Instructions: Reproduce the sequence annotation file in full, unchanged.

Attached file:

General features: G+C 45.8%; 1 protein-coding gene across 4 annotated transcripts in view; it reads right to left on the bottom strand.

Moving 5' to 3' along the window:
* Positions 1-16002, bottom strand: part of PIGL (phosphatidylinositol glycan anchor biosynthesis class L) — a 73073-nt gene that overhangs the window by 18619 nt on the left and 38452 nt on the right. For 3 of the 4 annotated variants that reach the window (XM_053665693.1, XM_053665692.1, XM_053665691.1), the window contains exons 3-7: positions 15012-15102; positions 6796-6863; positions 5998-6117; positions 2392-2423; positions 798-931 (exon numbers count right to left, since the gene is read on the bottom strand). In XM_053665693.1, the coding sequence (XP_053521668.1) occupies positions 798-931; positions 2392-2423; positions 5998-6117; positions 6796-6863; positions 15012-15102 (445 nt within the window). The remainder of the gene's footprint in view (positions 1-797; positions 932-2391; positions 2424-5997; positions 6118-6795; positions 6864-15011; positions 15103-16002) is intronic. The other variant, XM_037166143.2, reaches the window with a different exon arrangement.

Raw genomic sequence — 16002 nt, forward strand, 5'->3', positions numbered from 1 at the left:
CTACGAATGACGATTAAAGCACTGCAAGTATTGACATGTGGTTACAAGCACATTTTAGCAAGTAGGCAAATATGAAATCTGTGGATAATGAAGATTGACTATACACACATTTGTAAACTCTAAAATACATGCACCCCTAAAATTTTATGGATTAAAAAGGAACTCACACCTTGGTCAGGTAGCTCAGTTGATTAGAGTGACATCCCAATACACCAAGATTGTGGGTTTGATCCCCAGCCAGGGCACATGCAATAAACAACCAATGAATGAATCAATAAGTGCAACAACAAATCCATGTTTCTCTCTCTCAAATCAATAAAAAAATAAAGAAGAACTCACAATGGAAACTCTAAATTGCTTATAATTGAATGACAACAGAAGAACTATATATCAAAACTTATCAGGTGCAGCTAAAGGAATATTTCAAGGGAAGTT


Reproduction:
General features: G+C 45.8%; 1 protein-coding gene across 4 annotated transcripts in view; it reads right to left on the bottom strand.

Moving 5' to 3' along the window:
* Positions 1-16002, bottom strand: part of PIGL (phosphatidylinositol glycan anchor biosynthesis class L) — a 73073-nt gene that overhangs the window by 18619 nt on the left and 38452 nt on the right. For 3 of the 4 annotated variants that reach the window (XM_053665693.1, XM_053665692.1, XM_053665691.1), the window contains exons 3-7: positions 15012-15102; positions 6796-6863; positions 5998-6117; positions 2392-2423; positions 798-931 (exon numbers count right to left, since the gene is read on the bottom strand). In XM_053665693.1, the coding sequence (XP_053521668.1) occupies positions 798-931; positions 2392-2423; positions 5998-6117; positions 6796-6863; positions 15012-15102 (445 nt within the window). The remainder of the gene's footprint in view (positions 1-797; positions 932-2391; positions 2424-5997; positions 6118-6795; positions 6864-15011; positions 15103-16002) is intronic. The other variant, XM_037166143.2, reaches the window with a different exon arrangement.

Raw genomic sequence — 16002 nt, forward strand, 5'->3', positions numbered from 1 at the left:
CTACGAATGACGATTAAAGCACTGCAAGTATTGACATGTGGTTACAAGCACATTTTAGCAAGTAGGCAAATATGAAATCTGTGGATAATGAAGATTGACTATACACACATTTGTAAACTCTAAAATACATGCACCCCTAAAATTTTATGGATTAAAAAGGAACTCACACCTTGGTCAGGTAGCTCAGTTGATTAGAGTGACATCCCAATACACCAAGATTGTGGGTTTGATCCCCAGCCAGGGCACATGCAATAAACAACCAATGAATGAATCAATAAGTGCAACAACAAATCCATGTTTCTCTCTCTCAAATCAATAAAAAAATAAAGAAGAACTCACAATGGAAACTCTAAATTGCTTATAATTGAATGACAACAGAAGAACTATATATCAAAACTTATCAGGTGCAGCTAAAGGAATATTTCAAGGGAAGTT